"Today there was a deal that we will immediately begin a significant reduction in violence," Steinmeier told journalists after talks between the US, Russia and other interested nations that continued into the early hours.
"That should flow into an end to battle activities within a week."
The German Foreign Ministry's Twitter account spoke of "new hope" and "real perspectives" for the people of Syria.
The deal struck on Thursday night may open the way for a ceasefire between troops loyal to Syrian President Bashar al-Assad, who is supported by Russia, and opposition fighters.
But attacks on terror group Islamic State would be allowed to continue, Steinmeier added.
The agreement also includes provisions for continued attacks on Al Nusra, an Islamist group affiliated with al Qaeda.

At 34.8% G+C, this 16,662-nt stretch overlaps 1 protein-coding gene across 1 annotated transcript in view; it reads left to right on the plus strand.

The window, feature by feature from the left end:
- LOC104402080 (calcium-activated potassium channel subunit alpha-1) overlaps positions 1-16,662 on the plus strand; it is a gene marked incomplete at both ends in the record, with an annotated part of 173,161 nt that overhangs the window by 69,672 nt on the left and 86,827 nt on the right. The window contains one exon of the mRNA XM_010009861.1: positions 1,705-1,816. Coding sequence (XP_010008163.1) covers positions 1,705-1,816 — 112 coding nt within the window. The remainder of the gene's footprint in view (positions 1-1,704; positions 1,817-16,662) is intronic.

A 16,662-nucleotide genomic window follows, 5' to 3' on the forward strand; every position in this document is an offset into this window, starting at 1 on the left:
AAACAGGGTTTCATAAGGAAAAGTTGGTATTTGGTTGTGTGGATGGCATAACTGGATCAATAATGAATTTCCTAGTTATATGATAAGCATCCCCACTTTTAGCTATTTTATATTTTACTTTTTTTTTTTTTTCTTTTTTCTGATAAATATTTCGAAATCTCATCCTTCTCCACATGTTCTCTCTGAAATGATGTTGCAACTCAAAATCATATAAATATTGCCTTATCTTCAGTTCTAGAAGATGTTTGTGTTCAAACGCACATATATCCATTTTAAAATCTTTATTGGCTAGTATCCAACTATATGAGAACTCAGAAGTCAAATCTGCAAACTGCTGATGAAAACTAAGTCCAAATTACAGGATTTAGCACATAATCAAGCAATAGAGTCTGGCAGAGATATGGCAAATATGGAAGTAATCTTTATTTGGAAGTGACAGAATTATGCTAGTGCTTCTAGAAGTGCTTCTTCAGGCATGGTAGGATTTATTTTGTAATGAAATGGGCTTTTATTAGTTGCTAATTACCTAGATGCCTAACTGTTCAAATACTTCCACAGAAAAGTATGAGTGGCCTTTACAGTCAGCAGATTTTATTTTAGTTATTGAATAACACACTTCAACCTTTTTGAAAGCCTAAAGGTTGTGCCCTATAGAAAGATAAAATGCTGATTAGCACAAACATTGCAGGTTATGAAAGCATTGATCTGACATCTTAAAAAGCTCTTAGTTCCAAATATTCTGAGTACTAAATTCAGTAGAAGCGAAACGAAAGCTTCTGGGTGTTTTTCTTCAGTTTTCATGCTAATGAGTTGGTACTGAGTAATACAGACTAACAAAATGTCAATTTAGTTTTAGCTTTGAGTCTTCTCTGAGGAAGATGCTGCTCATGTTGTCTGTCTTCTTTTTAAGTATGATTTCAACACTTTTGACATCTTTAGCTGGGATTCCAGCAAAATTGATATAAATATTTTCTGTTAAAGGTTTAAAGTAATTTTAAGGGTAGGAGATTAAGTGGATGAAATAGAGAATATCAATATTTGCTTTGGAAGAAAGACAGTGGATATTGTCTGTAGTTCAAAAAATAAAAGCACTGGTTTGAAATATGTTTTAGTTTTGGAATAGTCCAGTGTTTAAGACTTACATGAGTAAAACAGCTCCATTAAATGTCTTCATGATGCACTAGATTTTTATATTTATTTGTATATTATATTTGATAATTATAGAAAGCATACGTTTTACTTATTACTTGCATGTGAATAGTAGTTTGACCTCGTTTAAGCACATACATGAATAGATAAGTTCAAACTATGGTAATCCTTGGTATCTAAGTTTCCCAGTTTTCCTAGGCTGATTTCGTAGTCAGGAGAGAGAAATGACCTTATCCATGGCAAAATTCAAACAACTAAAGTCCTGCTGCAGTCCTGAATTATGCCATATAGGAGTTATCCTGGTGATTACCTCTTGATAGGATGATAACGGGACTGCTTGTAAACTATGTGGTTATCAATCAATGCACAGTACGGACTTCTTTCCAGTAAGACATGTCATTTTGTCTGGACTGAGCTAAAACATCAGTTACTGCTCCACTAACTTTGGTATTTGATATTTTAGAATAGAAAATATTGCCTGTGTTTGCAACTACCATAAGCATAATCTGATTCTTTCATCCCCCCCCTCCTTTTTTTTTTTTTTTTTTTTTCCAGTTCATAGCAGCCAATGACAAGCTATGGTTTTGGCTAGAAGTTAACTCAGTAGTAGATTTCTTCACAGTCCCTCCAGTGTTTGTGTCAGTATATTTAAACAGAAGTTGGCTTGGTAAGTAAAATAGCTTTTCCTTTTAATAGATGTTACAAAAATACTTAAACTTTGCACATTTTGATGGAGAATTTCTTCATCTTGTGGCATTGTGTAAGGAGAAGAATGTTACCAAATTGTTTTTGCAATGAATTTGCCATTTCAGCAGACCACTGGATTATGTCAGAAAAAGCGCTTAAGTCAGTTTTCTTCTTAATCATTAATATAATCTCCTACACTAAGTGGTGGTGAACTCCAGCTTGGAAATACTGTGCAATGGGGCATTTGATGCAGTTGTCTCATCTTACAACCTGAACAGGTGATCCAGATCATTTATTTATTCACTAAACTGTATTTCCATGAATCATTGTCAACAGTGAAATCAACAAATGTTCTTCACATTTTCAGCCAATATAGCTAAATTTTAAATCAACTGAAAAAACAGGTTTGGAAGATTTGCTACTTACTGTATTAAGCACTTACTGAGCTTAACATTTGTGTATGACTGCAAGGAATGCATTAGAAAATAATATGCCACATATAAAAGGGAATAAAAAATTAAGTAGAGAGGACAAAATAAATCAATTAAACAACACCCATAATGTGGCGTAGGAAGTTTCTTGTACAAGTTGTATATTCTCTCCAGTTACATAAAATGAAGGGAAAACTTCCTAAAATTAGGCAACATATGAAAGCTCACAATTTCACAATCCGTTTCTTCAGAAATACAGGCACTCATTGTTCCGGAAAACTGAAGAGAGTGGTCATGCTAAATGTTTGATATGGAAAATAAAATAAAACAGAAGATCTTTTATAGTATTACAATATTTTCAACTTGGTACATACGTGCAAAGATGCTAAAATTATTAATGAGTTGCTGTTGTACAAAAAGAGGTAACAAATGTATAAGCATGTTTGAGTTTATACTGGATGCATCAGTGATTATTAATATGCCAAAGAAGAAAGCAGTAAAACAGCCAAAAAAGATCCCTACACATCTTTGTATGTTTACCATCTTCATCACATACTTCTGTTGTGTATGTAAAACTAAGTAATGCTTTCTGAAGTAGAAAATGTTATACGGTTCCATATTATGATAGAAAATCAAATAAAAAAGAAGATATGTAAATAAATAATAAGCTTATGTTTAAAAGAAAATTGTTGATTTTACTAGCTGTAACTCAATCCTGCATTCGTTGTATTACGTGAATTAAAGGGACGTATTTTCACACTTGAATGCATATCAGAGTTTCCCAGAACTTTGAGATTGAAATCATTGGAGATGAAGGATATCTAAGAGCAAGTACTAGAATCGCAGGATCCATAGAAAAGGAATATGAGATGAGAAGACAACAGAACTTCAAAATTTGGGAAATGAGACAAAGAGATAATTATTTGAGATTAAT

Opening for humanitarians
If the ceasefire does come to pass against all the odds, local powers including Iran and Saudi Arabia have promised to begin delivering aid to the people of Syria.
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"Everyone was agreed about the urgency for humanitarian aid," Kerry said.
A new task force at the United Nations in Geneva will be put in charge of organizing access for aid convoys, Steinmeier said.
The task is huge after five years of civil war in which more than 250,000 people have lost their lives and millions have been driven to flee their homes, either within Syria's borders, to neighbouring countries, or to Europe.
Many parts of the country are completely cut off from outside help.